Southern Maryland Oysters and the St. Mary’s County Oyster Festival

Southern Maryland Oysters and the St. Mary’s County Oyster Festival

By Bob Tagert

 

oysters  Since next month marks the 50th anniversary of the annual Oyster Festival at the St. Mary’s Fairgrounds, I thought that I would check up on our bivalve friends and check on their progress over the past 15 years.

The Oyster Festival is an event that is attended by folks from all over including a large group of Virginians that make the pilgrimage every year. There will be oysters cooked anyway that you like or, like most, on the half shell. This is also home of the U.S. National Oyster Shucking Championship and shuckers come from all over the country to compete for the title. Competitors also come from around the country to compete in the Oyster Cook off that consists of three categories: hors d’oeuvres, soups/stews, and main dishes. Professional chefs serve as the judges, although the public gets a chance to vote on their favorite dish. But what are these incredible creatures that are not only good to eat but also can filter up to 50 gallons of water an hour.

Oysters are considered the vacuum cleaners of the Chesapeake Bay. They filter the water removing organic and inorganic particles from the water resulting in cleaner water, which positively impacts other species including man. Oysters can selectively choose and feed on microscopic phytoplankton or algae, removing the algal biomass from the water. Oysters also remove other suspended solids from the water and package them into bundles, which they release as pseudofeces. This bundle is then utilized by other organisms on the oyster reef for food. In 2010 the Chesapeake Bay Foundation issued a report stating, “Adding up the cumulative annual losses over the last three decades shows that the decline of oysters has meant a loss of more than $4 billion for the economies of Maryland and Virginia.” On the Brink: Chesapeake’s Native Oysters…what will it take to bring them back?

Once plentiful throughout the Chesapeake, oysters began to decline as a result of over fishing and disease. Due to concentrated efforts and monitoring the populations on oyster bars, there has been a slow return in the number of oysters. In a 2015 release by the Fishery-independent oyster survey reported that over the past nine years there has been a slow increase in the number of market oysters found on 30 sampled oyster bars, increasing about 350% from 2007 to 2015, however abundance levels are still very low compared to historic levels.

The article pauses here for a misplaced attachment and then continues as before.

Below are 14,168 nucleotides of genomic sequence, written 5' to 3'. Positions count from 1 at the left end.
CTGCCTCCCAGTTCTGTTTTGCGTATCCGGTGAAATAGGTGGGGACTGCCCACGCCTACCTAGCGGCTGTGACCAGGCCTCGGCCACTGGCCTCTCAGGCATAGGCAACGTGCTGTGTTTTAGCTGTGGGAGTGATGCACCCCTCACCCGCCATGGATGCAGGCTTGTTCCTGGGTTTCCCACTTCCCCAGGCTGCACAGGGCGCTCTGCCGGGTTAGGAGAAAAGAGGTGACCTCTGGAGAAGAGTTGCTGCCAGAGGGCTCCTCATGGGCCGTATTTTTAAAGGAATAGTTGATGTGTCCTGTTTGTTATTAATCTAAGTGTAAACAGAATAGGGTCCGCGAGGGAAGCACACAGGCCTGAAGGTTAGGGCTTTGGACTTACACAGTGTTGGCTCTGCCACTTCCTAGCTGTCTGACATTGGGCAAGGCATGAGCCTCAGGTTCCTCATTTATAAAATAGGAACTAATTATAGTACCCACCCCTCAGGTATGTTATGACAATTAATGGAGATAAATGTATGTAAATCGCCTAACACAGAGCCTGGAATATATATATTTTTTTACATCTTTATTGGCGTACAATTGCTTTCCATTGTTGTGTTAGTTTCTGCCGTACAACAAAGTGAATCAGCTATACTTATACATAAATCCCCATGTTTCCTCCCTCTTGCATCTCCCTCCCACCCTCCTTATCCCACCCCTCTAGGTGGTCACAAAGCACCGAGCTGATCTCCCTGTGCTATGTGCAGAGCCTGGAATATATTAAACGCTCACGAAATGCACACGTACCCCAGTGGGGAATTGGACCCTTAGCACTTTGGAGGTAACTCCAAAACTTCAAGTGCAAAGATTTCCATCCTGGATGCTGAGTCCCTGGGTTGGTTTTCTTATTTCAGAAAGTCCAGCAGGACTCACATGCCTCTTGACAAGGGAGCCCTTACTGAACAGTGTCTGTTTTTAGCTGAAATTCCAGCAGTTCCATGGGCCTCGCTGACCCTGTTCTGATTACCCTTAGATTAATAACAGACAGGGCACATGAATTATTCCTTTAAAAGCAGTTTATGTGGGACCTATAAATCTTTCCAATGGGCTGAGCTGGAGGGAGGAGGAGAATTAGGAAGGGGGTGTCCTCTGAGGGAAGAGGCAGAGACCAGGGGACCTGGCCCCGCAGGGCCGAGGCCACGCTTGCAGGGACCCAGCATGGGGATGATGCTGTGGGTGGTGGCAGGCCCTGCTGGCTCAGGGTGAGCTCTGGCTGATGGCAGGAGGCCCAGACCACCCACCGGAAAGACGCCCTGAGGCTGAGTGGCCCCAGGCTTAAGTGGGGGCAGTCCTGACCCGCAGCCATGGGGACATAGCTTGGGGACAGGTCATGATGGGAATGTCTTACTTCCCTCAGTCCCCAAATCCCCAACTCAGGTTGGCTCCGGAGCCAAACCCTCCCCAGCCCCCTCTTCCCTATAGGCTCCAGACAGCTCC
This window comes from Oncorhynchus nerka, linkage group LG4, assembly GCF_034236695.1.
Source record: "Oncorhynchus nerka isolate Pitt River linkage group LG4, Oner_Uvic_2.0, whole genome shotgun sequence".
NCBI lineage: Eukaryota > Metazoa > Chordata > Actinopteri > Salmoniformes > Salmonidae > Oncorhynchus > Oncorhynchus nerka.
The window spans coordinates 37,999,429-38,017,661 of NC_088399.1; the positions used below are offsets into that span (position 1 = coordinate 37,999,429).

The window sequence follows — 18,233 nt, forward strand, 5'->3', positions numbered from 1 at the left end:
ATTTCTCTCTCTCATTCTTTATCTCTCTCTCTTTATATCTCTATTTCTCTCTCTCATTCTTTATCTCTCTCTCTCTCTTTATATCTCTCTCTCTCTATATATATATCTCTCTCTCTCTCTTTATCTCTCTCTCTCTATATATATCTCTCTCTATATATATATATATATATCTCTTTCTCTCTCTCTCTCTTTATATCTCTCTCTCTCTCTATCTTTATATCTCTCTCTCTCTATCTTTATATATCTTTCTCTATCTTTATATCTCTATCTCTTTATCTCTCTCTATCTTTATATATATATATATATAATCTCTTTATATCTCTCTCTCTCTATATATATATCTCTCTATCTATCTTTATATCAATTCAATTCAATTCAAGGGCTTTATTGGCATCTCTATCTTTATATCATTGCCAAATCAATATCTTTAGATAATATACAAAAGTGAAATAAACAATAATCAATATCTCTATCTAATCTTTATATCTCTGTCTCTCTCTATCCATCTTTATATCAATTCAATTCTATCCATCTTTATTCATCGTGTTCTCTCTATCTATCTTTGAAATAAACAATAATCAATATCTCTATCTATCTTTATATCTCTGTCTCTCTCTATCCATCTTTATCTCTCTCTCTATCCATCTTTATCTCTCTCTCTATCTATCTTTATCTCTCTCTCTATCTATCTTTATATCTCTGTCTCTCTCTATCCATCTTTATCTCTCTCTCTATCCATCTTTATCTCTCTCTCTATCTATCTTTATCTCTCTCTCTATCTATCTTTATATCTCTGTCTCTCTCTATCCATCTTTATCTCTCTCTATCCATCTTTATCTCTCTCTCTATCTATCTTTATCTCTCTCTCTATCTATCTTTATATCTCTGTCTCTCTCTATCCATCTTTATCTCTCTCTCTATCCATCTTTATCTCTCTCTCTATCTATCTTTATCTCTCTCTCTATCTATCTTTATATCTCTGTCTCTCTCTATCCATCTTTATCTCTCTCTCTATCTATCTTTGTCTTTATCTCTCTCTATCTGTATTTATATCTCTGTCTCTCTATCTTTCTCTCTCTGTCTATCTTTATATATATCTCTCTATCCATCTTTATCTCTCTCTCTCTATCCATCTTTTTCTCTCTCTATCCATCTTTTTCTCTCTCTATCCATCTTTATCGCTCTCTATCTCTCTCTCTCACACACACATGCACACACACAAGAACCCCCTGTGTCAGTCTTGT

Restoring the oyster industry in the Chesapeake Bay is a key environmental goal of Maryland’s policy makers and residents. Maryland Sea Grant Extension played an important role in influencing major changes in state policies that encourage expansion of oyster aquaculture throughout the Bay. New legislation enacted in 2010 expanded the area of the Chesapeake Bay that can be leased for oyster harvesting and the categories of eligible leaseholders. The state of Maryland opened 6000,000 acres for future private aquaculture leases, and the state Department of Natural Resources began accepting applications for leases under the new rules.

Because of these actions and similar actions in Virginia, oyster farming, or aquaculture has become a big business and has spawned a number of private operations like HongaTonk, Sweet Jesus, Choptank Sweets, 38 Degrees North, all in Maryland and Virginia’s Lighthouse, Hog Island, Wild Ass Pony, Rappahannock Oysters and Alexandria’s own Bruce Wood and his farm, Dragon Creek in Maryland. The difference is that the oysters are suspended in cages. Traditionally, oysters were scraped or tonged off the bottom of the Bay from the afore mentioned oyster beds. Today the oysters are suspended hanging from floats and do not lie on the bottom thus creating a more even flow of water all around the oyster and doesn’t get smothered in the mud. This method allows the farmers to produce a healthy and clean oyster by growing it up off of the bottom.

Last year, Maryland and Virginia reported their best oyster harvest in three decades, gathering a combined 900,000 bushels, and that number doesn’t include the oysters in both states that are raised in floats and cages, which has become a multi-million dollar business. Some estimates for oyster farming last year are as many as 500,000 oysters for a single operation.

The world is your oyster…so come to the St. Mary’s County 50th Oyster Festival in October and discover that world.

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